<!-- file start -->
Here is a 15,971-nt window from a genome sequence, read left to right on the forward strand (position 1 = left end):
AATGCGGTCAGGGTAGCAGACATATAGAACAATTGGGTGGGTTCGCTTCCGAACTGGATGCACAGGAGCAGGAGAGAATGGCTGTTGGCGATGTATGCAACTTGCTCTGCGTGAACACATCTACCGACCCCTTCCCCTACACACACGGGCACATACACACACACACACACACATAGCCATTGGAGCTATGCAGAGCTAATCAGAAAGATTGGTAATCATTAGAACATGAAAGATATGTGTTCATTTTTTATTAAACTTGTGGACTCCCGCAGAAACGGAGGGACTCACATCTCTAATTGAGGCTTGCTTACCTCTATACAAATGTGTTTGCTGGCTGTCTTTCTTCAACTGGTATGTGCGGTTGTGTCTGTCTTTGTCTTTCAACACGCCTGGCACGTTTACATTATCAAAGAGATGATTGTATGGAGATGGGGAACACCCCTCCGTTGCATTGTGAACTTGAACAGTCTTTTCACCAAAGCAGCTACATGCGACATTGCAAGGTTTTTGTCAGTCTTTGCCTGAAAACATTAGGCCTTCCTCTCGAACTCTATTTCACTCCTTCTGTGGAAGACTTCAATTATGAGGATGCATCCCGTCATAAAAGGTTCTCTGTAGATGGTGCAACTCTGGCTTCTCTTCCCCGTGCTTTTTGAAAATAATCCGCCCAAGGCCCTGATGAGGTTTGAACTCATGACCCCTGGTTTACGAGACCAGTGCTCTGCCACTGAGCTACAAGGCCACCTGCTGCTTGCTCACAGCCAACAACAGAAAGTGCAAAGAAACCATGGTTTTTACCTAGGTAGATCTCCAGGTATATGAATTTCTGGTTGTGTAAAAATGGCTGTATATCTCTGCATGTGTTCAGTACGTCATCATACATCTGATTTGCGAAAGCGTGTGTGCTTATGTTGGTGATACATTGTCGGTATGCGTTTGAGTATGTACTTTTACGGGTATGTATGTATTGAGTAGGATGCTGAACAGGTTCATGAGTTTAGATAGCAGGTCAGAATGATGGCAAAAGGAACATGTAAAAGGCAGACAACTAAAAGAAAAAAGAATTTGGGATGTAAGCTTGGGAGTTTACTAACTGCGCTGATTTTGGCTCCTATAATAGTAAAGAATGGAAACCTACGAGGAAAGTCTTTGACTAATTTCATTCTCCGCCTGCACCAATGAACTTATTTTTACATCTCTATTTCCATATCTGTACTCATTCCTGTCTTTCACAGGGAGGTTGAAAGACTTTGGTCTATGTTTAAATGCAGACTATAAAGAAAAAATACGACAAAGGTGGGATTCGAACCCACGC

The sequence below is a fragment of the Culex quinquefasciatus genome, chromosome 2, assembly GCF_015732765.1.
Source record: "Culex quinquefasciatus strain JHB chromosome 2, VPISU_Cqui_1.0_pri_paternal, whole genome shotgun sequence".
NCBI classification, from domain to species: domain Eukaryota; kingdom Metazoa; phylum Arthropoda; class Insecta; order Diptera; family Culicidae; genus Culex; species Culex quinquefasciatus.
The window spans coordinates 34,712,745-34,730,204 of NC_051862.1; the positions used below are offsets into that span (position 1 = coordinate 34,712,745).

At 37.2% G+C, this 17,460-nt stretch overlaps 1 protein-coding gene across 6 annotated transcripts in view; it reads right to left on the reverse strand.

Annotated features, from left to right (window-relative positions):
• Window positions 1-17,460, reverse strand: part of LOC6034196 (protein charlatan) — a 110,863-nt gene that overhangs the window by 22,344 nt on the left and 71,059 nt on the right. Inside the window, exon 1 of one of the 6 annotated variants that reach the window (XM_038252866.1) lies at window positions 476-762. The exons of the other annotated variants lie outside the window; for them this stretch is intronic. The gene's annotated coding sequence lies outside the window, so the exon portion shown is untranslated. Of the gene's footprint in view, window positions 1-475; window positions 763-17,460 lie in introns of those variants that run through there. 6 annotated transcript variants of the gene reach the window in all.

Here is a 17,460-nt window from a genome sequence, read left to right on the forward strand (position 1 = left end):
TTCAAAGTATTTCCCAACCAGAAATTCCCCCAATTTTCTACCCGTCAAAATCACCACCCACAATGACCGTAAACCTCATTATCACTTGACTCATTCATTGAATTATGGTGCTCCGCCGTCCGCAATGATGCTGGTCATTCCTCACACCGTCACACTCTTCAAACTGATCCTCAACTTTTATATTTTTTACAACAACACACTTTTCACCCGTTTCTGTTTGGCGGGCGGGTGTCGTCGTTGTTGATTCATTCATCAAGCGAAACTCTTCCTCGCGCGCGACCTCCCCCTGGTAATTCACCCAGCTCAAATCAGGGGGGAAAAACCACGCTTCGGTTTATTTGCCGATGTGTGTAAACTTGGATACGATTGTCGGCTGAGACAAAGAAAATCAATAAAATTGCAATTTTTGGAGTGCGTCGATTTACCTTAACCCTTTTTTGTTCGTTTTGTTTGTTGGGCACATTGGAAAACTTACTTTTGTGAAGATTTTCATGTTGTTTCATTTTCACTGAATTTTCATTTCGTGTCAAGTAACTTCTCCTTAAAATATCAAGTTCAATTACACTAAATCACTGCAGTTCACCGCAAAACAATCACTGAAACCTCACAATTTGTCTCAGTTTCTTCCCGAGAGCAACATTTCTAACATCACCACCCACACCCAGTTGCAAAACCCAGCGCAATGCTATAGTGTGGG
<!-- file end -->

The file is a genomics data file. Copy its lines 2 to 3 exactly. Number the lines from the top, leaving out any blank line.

AATGCGGTCAGGGTAGCAGACATATAGAACAATTGGGTGGGTTCGCTTCCGAACTGGATGCACAGGAGCAGGAGAGAATGGCTGTTGGCGATGTATGCAACTTGCTCTGCGTGAACACATCTACCGACCCCTTCCCCTACACACACGGGCACATACACACACACACACACACATAGCCATTGGAGCTATGCAGAGCTAATCAGAAAGATTGGTAATCATTAGAACATGAAAGATATGTGTTCATTTTTTATTAAACTTGTGGACTCCCGCAGAAACGGAGGGACTCACATCTCTAATTGAGGCTTGCTTACCTCTATACAAATGTGTTTGCTGGCTGTCTTTCTTCAACTGGTATGTGCGGTTGTGTCTGTCTTTGTCTTTCAACACGCCTGGCACGTTTACATTATCAAAGAGATGATTGTATGGAGATGGGGAACACCCCTCCGTTGCATTGTGAACTTGAACAGTCTTTTCACCAAAGCAGCTACATGCGACATTGCAAGGTTTTTGTCAGTCTTTGCCTGAAAACATTAGGCCTTCCTCTCGAACTCTATTTCACTCCTTCTGTGGAAGACTTCAATTATGAGGATGCATCCCGTCATAAAAGGTTCTCTGTAGATGGTGCAACTCTGGCTTCTCTTCCCCGTGCTTTTTGAAAATAATCCGCCCAAGGCCCTGATGAGGTTTGAACTCATGACCCCTGGTTTACGAGACCAGTGCTCTGCCACTGAGCTACAAGGCCACCTGCTGCTTGCTCACAGCCAACAACAGAAAGTGCAAAGAAACCATGGTTTTTACCTAGGTAGATCTCCAGGTATATGAATTTCTGGTTGTGTAAAAATGGCTGTATATCTCTGCATGTGTTCAGTACGTCATCATACATCTGATTTGCGAAAGCGTGTGTGCTTATGTTGGTGATACATTGTCGGTATGCGTTTGAGTATGTACTTTTACGGGTATGTATGTATTGAGTAGGATGCTGAACAGGTTCATGAGTTTAGATAGCAGGTCAGAATGATGGCAAAAGGAACATGTAAAAGGCAGACAACTAAAAGAAAAAAGAATTTGGGATGTAAGCTTGGGAGTTTACTAACTGCGCTGATTTTGGCTCCTATAATAGTAAAGAATGGAAACCTACGAGGAAAGTCTTTGACTAATTTCATTCTCCGCCTGCACCAATGAACTTATTTTTACATCTCTATTTCCATATCTGTACTCATTCCTGTCTTTCACAGGGAGGTTGAAAGACTTTGGTCTATGTTTAAATGCAGACTATAAAGAAAAAATACGACAAAGGTGGGATTCGAACCCACGC

The sequence below is a fragment of the Culex quinquefasciatus genome, chromosome 2, assembly GCF_015732765.1.